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Better Brains for Babies was formed in 1998 in order to share new research on early brain development with the people of Georgia in order to “maximize Georgia’s brain power.” Fourteen public and private Georgia organizations interested in improving child outcomes formed a collaboration team to guide the Better Brains for Babies initiative.
In the first phase of Better Brains for Babies, a core group of approximately 300 people were trained on the science of early brain development and its application to optimal child development. The training was modeled after, and used the curriculum of, the Starting Points Initiative in Florida. Each trainer made a commitment to share the brain development information with at least four other organizations in Georgia.
In 2002, Diane Bales from the University of Georgia Cooperative Extension and Cathy Campbell from the Georgia State University School of Nursing worked together to update the Florida training materials to reflect the latest brain development research. Active trainers attended an update and received the new materials, and about 150 additional trainers were trained. Trainers shared brain development information with parents, grandparents, child care providers, health care professionals, community leaders, and local decision-makers.
Beginning in 2004, the Better Brains for Babies leadership team undertook a major revision and expansion of our training materials. The revision updated the information on brain development to reflect recent advances in scientific understanding of brain development, and added four “application” chapters to the training manual. The application chapters (Physical Well-Being, Attachment, Play, and Consistency) help trainers connect the science of early brain development with the specific ways that adults can support children’s developing brains. The revision also improved the “look” of the presentation materials by adding interactive graphics in a Flash format. The new training materials also include a professionally-designed Trainer’s Guide with background information and key points for each slide.
The Flash presentation was debuted at a series of Better Brains for Babies Premieres during the fall of 2006. Professionals across the state were invited to a half-day session to preview the new presentation materials. Attendees at the premieres were encouraged to invite qualified people to apply to be BBB trainers.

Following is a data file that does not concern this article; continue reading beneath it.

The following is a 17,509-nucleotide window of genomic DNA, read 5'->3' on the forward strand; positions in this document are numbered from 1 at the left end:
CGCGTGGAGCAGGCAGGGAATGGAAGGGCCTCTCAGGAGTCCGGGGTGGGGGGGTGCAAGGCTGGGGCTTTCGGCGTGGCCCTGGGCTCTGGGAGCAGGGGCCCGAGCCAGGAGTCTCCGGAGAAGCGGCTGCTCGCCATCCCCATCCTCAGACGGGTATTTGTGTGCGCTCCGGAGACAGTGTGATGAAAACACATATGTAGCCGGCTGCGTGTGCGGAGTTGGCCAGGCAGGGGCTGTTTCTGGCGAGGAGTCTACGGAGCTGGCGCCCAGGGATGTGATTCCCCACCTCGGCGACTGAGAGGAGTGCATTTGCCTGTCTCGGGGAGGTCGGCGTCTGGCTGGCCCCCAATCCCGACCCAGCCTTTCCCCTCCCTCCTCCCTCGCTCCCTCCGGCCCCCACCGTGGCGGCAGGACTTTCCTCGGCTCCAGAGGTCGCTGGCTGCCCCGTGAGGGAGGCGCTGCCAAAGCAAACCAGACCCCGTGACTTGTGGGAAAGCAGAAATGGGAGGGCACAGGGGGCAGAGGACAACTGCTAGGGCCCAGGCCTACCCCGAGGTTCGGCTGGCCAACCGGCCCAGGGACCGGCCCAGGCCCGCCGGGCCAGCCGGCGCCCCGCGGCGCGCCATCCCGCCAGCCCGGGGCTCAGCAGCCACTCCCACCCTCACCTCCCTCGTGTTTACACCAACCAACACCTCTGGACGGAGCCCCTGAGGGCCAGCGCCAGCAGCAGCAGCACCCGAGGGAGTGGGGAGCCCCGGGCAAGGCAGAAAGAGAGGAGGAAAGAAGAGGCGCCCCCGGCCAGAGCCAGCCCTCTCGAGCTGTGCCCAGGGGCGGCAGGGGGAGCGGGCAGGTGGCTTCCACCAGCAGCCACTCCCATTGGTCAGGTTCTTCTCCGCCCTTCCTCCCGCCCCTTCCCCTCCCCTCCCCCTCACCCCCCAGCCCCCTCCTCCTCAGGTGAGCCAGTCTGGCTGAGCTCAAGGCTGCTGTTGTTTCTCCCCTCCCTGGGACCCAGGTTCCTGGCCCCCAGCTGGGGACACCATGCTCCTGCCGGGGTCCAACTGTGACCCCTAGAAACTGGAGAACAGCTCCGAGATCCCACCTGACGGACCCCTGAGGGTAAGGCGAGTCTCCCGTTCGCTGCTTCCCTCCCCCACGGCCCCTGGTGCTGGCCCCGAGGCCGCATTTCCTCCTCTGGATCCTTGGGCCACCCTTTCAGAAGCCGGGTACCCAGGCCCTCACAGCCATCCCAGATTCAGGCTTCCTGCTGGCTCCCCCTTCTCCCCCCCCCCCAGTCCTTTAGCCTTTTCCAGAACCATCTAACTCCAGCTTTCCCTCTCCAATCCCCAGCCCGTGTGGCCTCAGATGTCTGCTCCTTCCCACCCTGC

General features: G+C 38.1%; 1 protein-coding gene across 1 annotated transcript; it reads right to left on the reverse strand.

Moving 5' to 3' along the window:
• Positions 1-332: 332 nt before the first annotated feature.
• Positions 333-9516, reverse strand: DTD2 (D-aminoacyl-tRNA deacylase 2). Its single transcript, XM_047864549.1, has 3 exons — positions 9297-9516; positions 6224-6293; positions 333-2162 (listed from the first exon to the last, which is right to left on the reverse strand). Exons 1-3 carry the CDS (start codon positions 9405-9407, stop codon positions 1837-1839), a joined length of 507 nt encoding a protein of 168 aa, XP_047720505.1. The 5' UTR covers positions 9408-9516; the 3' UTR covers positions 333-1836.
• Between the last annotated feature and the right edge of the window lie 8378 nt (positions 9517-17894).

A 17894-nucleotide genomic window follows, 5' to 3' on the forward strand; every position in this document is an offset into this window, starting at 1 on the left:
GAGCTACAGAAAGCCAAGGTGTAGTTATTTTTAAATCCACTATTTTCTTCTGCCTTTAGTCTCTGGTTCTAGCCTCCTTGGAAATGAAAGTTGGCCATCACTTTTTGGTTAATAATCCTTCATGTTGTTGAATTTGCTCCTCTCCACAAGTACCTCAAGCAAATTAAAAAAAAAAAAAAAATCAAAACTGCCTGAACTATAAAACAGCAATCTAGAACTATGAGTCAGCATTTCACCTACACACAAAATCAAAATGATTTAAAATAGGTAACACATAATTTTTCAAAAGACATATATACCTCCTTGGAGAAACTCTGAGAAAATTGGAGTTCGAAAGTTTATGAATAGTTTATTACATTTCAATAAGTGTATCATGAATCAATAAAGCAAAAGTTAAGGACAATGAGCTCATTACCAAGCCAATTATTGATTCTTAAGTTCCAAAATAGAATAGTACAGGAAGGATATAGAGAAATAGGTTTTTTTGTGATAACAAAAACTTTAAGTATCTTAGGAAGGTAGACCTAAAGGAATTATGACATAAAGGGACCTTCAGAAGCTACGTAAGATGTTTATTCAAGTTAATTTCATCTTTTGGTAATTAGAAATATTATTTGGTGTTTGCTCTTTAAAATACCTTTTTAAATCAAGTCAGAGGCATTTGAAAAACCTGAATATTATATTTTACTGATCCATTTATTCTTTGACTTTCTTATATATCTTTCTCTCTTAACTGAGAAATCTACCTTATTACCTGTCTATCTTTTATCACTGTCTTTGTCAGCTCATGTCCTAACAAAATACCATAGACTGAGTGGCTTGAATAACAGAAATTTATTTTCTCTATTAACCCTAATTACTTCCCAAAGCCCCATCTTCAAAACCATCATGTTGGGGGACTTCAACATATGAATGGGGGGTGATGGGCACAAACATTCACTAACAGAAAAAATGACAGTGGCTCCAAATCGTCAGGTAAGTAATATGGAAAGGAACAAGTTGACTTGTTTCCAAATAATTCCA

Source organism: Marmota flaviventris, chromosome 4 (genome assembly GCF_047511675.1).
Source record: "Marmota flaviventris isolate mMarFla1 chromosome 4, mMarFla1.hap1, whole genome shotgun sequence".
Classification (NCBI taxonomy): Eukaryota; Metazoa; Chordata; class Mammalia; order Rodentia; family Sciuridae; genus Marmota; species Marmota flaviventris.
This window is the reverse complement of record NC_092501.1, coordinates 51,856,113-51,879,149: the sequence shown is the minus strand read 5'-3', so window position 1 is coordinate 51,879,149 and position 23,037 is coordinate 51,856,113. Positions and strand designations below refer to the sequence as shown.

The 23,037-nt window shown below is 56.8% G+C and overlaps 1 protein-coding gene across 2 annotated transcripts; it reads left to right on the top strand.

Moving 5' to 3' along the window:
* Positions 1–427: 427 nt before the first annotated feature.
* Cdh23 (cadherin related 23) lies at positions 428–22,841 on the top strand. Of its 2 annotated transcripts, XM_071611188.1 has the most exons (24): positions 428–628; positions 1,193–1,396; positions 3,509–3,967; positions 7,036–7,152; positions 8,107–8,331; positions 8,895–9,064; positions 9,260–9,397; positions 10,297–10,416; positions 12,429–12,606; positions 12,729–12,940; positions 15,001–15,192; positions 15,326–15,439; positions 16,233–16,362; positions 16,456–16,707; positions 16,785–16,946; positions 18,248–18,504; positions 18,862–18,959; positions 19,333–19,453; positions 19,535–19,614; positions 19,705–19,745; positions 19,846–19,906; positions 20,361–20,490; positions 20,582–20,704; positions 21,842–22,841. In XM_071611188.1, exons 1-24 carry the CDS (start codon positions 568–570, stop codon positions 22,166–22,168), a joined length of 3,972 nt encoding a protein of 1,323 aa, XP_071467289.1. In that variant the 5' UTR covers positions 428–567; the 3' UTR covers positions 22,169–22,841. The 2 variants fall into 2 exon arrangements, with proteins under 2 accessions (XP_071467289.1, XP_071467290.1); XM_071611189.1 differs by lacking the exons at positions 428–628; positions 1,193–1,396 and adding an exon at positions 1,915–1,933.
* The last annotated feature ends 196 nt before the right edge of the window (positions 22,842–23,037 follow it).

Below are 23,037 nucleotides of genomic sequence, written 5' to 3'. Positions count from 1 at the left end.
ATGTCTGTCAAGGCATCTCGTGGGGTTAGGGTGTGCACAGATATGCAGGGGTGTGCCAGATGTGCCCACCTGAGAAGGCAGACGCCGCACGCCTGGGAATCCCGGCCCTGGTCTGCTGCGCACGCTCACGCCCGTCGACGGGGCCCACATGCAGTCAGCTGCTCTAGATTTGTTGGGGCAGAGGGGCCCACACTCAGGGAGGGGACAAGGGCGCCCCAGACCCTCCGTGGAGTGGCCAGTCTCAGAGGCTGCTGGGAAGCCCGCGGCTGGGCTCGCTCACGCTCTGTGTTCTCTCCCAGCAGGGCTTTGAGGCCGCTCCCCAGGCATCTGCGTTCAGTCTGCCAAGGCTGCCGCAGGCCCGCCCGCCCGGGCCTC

In 2007, approximately 150 trainers attended two-day train-the-trainer workshops on the new materials. Those trainers form the core group of current BBB trainers. The group includes some people trained in the earlier cycles of training, as well as many new trainers. Additional train-the-trainer workshops are scheduled as funding becomes available.
In late 2010, the Better Brains for Babies leadership team recognized that technology and brain research have changed enough to necessitate a complete update and revision of the Trainer's Guide. The revision reflects the most recent advances in scientific understanding of brain development (as of early 2012, at least). We also divided the chapter on Consistency into two chapters: one on consistency and one on stress and trauma.The Flash presentation was also converted to slides in PowerPoint and Keynote formats, based on feedback from active trainers who found the Flash version hard to use.
All active BBB trainers attended a Trainer Update to become familiar with the new materials between April and September of 2012. Participants who attend train-the-trainer workshops beginning in April 2012 are receiving the updated materials.
In addition to the trainer materials and train-the-trainer workshops, Better Brains for Babies has developed
We are grateful to a variety of funders who have made the work of Better Brains for Babies possible.
The current work of Better Brains for Babies is supported primarily by the Georgia Division of Family and Children Services, Office of Prevention and Family Support through the U. S. Department of Health and Human Services, Administration for Children and Families, Community Based Child Abuse Prevention and Treatment Act (CFDA 93.590).
The BBB initiative began with two years of funding from the Georgia Department of Human Resources Division of Public Health. We have also received funding from the Governor's Office for Children and Families, the Georgia Child Care Council, the Office of School Readiness, Georgia Family Connection Partnership, The Georgia Children's Trust Fund Commission, and the Georgia Early Childhood Comprehensive Systems grant.